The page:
Talk:English terms with diacritical marks

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English words?[edit]

It's odd how few of these are actually English words. RickK 23:56, Nov 6, 2004 (UTC)

It would be more odd if they were:) Natural English words don't have diacritics (apart from the very occasional one where diaeresis is used. jguk 00:23, 7 Nov 2004 (UTC)

There is no such thing as a Natural English word - the entire language is derived

Except that the following words are NOT English words:

déshabillé - Führer - háček - mañana - naïf - né - recherché - resumée - retroussé - roué - señorita (but usually senorita) - soupçon -

And those I didn't list here, at least in the idiom of English that I'm familiar with, usually don't contain diacritics. RickK 00:38, Nov 7, 2004 (UTC)

Both mañana (tomorrow) and señorita (young woman) are words commonly used here in Southern California. Both words make no sense if they are spelled without the diacritical (mañana does not rhyme with banana!). For another word with the "ñ" letter, I would add the weather phenomenom El Niño to the list.
Yeah, but love, cove, and and move rhyme.Cameron Nedland 20:16, 30 April 2006 (UTC)Reply[reply]
I will agree that né is very rare, but the feminine equivalent, née, is used in English and both are listed in the Merriam-Webster Collegiate Dictionary. [1] [2]
For words that are used in English, although probably more common without the diacriticals, I would include déshabillé, Führer [3], naïf [4], roué [5], and soupçon [6]. Still, when checking Merriam-Webster, all but déshabillé are listed with the diacritical version as the main, or the only entry. gK 01:53, 7 Nov 2004 (UTC)

Article title?[edit]

I think that the problem is that this list has a horrible title. As far as I know, there are no "native" English words with a diacritical. This is a list of loan words used in the English language that have diacriticals. Most of them are still usually written with the diacriticals, but as the loan words become "naturalized", they may loose the diacritical (as when à propos became apropos). Unfortunately I can't think of a good title for the article that isn't exceedingly wordy. It would be tempting to use "List of English loan words with diacriticals", except that could mean either loan words adopted by the English language, or English words adopted into another language (see Gairaigo for example). Unless someone can come up with a better title, I propose that it should be changed to "List of loan words in English with diacriticals". gK 05:55, 7 Nov 2004 (UTC)

What's about the Filé powder?
What's about the Encyclopædia and Æsc?
Aren't they Ænglisc/ænglisc?
Are they changing due to computers? (talk) 15:22, 28 October 2012 (UTC)Reply[reply]

More words?[edit]

These are words I wasn't sure about, so I am putting them on the Talk page to see if there is any concensus:

Æolian harp, amóre, chiné, frälein, ma chère

I also didn't add any of the musical terms (usually derived from Italian or French) that are often written with accents, such as (only a very limited list):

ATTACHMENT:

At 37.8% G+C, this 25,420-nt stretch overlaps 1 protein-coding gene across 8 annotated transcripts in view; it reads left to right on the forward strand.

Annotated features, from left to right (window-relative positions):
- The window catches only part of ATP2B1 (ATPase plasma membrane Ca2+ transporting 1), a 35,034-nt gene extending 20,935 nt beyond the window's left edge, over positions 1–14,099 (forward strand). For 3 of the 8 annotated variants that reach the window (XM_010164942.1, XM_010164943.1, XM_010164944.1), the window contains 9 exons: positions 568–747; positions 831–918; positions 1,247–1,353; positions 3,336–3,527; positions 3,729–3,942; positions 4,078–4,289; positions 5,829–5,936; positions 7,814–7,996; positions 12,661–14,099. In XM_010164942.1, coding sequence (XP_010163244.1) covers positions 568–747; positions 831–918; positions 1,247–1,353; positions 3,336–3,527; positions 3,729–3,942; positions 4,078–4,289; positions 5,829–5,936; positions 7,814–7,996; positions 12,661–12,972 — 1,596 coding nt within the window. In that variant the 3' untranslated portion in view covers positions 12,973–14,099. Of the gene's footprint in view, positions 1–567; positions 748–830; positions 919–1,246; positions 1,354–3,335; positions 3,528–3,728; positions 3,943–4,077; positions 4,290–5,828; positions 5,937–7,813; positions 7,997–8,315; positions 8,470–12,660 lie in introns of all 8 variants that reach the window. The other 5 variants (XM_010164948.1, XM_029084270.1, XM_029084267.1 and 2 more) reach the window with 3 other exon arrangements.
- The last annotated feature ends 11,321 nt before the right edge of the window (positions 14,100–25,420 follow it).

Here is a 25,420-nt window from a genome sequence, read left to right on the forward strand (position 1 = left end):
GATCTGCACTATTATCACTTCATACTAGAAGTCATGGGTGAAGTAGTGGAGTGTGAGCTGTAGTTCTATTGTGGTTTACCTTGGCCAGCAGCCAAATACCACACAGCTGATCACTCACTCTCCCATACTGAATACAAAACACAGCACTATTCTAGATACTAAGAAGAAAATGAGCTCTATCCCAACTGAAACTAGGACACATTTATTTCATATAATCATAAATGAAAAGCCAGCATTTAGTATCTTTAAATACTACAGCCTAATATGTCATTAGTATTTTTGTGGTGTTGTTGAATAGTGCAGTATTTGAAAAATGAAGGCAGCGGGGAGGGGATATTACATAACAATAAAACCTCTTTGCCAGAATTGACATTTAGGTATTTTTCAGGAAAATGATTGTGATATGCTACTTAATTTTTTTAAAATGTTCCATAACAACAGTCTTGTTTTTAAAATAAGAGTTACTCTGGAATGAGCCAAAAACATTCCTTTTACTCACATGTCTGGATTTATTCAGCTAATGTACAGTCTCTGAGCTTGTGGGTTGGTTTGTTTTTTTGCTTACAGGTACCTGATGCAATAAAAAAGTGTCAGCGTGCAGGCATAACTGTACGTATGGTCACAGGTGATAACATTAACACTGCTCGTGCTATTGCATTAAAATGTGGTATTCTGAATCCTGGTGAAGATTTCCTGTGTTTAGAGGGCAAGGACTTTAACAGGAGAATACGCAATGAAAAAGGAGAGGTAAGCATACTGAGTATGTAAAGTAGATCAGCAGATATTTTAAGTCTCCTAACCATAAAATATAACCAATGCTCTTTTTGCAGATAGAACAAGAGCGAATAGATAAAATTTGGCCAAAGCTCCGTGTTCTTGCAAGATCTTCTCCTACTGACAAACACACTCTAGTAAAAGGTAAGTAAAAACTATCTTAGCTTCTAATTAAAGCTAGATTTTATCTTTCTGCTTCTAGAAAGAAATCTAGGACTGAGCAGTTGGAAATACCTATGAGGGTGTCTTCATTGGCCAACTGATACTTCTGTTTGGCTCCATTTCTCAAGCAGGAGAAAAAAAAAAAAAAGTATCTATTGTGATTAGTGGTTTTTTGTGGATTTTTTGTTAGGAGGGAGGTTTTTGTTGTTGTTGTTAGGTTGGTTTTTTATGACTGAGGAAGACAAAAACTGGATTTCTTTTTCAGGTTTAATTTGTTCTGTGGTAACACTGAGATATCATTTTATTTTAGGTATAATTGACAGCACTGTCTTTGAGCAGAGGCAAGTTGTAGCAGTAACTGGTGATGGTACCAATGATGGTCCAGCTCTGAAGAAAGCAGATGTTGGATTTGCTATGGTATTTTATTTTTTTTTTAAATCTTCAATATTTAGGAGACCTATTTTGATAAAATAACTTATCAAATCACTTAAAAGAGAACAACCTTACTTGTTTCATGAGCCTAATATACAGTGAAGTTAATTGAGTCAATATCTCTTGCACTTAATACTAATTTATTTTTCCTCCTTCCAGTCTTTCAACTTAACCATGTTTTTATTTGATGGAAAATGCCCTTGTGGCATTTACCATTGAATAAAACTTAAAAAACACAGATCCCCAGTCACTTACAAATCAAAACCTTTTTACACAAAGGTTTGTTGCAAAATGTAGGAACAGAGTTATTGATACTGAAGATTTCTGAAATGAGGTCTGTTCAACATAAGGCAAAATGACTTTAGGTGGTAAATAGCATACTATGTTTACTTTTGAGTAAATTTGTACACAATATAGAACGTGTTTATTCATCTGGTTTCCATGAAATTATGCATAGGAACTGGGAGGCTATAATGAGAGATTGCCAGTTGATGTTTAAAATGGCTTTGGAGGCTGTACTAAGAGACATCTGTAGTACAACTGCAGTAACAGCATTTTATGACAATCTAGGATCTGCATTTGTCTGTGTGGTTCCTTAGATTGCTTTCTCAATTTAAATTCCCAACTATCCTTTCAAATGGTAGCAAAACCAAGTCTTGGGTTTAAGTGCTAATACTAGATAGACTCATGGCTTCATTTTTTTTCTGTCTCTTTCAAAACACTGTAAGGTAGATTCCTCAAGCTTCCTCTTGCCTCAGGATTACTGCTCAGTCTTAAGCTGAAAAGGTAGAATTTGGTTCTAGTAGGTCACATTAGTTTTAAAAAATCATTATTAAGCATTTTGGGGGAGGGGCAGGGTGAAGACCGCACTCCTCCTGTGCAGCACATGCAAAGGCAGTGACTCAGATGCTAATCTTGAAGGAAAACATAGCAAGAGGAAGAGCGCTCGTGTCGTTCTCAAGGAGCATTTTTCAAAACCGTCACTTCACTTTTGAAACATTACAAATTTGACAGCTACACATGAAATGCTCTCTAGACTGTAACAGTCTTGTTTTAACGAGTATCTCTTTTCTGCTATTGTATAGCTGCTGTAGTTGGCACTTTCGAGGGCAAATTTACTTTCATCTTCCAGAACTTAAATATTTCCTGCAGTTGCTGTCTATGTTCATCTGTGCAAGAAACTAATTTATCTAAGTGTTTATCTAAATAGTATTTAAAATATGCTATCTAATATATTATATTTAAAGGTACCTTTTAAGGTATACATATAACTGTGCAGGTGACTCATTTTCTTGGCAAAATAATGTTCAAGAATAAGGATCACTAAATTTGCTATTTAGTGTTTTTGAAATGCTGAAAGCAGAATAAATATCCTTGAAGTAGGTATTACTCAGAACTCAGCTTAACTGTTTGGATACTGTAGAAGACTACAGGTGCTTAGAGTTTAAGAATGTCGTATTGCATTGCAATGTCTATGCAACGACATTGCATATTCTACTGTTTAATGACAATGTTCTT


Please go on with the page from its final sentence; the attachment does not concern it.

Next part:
a capélla, allégro, arpéggio, básso, etc.

gK 06:22, 7 Nov 2004 (UTC)

well Fraulein got taken out, but it's just as much an English word as Fuhrer or senorita Kappa 07:48, 7 Nov 2004 (UTC)
Even if Fraulein were an English word, most English speakers don't include the umlaut when pronouncing it or spelling it. RickK 07:50, Nov 7, 2004 (UTC)
The Merriam-Webster Collegiate Dictionary list the umlaut spelling as the only spelling choice [7], and a quick google check shows about 12,000 with the umlaut (for English-only pages) and 47,400 without the umlaut. The fräulein spelling is being used 20% of the time. I was actually surprised it was that high because so many people don't know how to enter either the Extended ASCII or Unicode characters. If I had been able to sample the usage in books and magazines, the percentage would have been much higher. My vote is for inclusion in the list. gK 09:26, 7 Nov 2004 (UTC)
Most of the musical words listed above that derive from Italian are not supposed to have an accent mark (even in the original Italian). Do you have a source for these spellings? Nelson Ricardo 03:12, Nov 30, 2004 (UTC)
Unfortunately the list of musical terms was from a list I started compiling several years ago when I wasn't being careful about keeping track of my sources. I do remember that the source was either a music reference book or an opera reference book. A quick search on the internet does show, for example, the accented allégro as a ballet term and on French websites (see [8] and [9]), although it is a fairly rare usage. [[User:GK|gK ¿?]] 06:21, 30 Nov 2004 (UTC)
Frenchified Italian words probably should not be on the list (I'm glad to see they're in fact not in the article).  :-) Nelson Ricardo 11:50, Nov 30, 2004 (UTC)
The whole of the "French" language is Frankified italian (latin)! —Preceding unsigned comment added by Nickshanks (talkcontribs) 16:54, 7 March 2008 (UTC)Reply[reply]

A Second List?[edit]

It might also be interesting to list some of the loan words that have lost their diacriticals. I've already mentioned à propos, which list both an accent and a space. There is also one of my favorite words, both for its real meaning and as a metaphor, smörgåsbord. Angstom is from Anders J. Ångström and roentgen is from Wilhelm Röntgen. Also: boutonnière clientèle, gK 06:40, 7 Nov 2004 (UTC)